• The process of taking more responsibility for medical decision-making evolves over time. Therefore, discussions about this process need to be ongoing.  Clearly communicate and document the degree of independence the patient wishes to maintain with medical decision-making. 
  • Young adults may be more receptive to various social media platforms that bring together similar patients with similar disorders than older adult patients (22).  They may also prefer text messaging and smart phone applications designed for tracking symptoms, medications, and doctor’s appointments (23). Clinicians should familiarize with these digital platforms and resources. 
  • Many EMRs now have care coordination templates for pediatric patients transitioning to adult health care systems which should be used to standardize the transition process. 
  • See the www.gottransition.org website for examples of digital platforms and EMR templates (24).


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  2. Maslow GR, Haydon AA, Ford CA, Halpern CT: Young adult outcomes of children growing up with chronic illness: an analysis of the National Longitudinal Study of Adolescent Health. Arch Pediat Adol Med 201; 165: 256-261.
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  19. American Academy of Pediatrics, American Academy of Family Physicians, and American College of Physicians-American Society of Internal Medicine. A consensus statement on health care transitions for young adults with special health care needs. Pediatrics 2002; 110: 1304-1306.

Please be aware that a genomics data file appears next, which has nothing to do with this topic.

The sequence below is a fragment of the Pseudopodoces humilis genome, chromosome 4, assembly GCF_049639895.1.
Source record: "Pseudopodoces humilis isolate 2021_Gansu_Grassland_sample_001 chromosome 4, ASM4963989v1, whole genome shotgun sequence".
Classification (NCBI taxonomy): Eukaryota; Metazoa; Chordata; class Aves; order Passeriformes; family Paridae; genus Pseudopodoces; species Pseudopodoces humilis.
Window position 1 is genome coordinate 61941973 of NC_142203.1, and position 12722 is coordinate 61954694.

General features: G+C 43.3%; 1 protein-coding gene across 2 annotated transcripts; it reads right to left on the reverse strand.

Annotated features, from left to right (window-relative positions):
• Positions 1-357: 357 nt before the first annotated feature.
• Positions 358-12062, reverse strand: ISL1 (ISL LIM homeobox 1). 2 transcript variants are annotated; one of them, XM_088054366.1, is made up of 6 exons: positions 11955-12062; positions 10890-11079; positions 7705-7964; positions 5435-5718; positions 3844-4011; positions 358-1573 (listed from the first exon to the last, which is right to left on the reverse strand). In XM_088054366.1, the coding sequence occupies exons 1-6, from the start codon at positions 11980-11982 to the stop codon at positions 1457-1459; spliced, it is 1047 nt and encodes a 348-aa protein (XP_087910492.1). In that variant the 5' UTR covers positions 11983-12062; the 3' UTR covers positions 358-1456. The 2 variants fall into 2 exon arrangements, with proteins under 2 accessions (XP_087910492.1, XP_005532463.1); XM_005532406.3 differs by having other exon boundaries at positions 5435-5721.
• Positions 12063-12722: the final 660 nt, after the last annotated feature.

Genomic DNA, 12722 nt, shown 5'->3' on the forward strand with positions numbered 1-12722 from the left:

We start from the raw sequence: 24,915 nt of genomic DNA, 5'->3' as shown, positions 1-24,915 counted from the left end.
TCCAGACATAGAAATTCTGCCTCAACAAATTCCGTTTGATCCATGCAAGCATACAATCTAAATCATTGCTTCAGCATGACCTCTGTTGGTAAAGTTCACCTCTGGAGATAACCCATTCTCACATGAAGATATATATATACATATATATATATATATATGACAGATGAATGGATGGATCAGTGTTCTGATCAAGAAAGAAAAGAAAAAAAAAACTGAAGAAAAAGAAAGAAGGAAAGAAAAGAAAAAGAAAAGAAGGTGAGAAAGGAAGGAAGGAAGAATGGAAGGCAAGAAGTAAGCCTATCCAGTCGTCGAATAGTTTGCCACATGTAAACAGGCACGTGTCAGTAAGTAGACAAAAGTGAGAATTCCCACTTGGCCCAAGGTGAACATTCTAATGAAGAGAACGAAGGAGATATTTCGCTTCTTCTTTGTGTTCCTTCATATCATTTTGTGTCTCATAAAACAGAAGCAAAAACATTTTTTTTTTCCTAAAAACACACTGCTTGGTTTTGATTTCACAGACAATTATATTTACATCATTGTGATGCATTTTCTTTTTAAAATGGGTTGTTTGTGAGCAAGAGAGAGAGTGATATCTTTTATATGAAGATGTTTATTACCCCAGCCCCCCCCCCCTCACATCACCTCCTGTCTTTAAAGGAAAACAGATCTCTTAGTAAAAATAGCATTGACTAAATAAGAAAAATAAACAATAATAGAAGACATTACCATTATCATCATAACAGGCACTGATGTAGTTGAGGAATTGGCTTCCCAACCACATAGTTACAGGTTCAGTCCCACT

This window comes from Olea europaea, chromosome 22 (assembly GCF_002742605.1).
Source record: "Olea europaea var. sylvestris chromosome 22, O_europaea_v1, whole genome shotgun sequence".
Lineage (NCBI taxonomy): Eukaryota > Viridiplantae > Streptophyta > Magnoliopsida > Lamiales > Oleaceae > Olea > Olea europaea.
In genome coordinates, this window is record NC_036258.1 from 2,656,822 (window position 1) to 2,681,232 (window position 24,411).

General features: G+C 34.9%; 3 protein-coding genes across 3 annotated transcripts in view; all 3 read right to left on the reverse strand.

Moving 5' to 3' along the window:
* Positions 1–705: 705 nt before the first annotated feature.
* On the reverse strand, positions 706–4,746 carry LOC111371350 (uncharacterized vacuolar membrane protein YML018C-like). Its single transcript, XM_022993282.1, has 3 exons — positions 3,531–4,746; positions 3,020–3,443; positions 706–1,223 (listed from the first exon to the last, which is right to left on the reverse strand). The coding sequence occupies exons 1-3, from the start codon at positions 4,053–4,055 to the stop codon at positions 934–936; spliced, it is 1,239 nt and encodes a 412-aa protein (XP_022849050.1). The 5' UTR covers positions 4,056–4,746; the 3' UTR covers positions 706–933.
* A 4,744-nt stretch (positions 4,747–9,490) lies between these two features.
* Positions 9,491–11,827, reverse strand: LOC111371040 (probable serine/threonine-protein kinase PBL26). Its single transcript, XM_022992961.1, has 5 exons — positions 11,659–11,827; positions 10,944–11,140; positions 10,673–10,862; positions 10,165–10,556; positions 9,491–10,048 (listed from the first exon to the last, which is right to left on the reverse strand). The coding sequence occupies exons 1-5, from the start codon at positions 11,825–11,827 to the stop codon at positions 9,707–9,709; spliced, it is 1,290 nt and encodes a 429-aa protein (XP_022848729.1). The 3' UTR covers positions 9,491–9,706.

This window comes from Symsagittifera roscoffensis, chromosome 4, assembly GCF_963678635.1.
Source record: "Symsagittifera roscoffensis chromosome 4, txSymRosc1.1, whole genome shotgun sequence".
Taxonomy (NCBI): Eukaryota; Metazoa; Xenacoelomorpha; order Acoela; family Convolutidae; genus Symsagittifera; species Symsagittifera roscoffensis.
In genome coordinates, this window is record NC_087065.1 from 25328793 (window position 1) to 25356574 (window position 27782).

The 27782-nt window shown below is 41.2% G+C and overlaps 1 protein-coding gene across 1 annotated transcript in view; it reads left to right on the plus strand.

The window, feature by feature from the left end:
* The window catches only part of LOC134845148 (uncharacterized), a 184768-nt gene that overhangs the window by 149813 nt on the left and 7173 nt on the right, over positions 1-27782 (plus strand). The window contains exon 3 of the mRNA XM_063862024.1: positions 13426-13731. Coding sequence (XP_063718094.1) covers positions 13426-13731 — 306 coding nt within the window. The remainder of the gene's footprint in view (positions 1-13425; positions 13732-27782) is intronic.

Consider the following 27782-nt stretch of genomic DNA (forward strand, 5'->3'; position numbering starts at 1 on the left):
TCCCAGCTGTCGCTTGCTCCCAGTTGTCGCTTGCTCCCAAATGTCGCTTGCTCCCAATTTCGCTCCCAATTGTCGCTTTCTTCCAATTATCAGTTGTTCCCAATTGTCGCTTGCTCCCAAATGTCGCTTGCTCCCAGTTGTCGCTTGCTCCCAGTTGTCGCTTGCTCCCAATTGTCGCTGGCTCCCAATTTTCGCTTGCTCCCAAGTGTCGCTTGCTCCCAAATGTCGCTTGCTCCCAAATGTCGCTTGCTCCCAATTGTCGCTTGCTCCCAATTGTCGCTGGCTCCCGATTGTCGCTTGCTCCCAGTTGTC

20. van Staa, AL, Jedello S, vand der Stege H. “What we want”: chronically ill adolescents’ preferences and priorities for improving health care. Patient preference and adherence 2011; 5: 291
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  24. Health Care Providers.  www.gottransition.org.  Last accessed October 18, 2017.

Conflicts of Interest: None

Author Affiliations: 1University of Pittsburgh; 2 Allegheny Health Network Healthcare at Home

Version History:  Originally edited by Sean Marks MD; first electronically published in November 2017.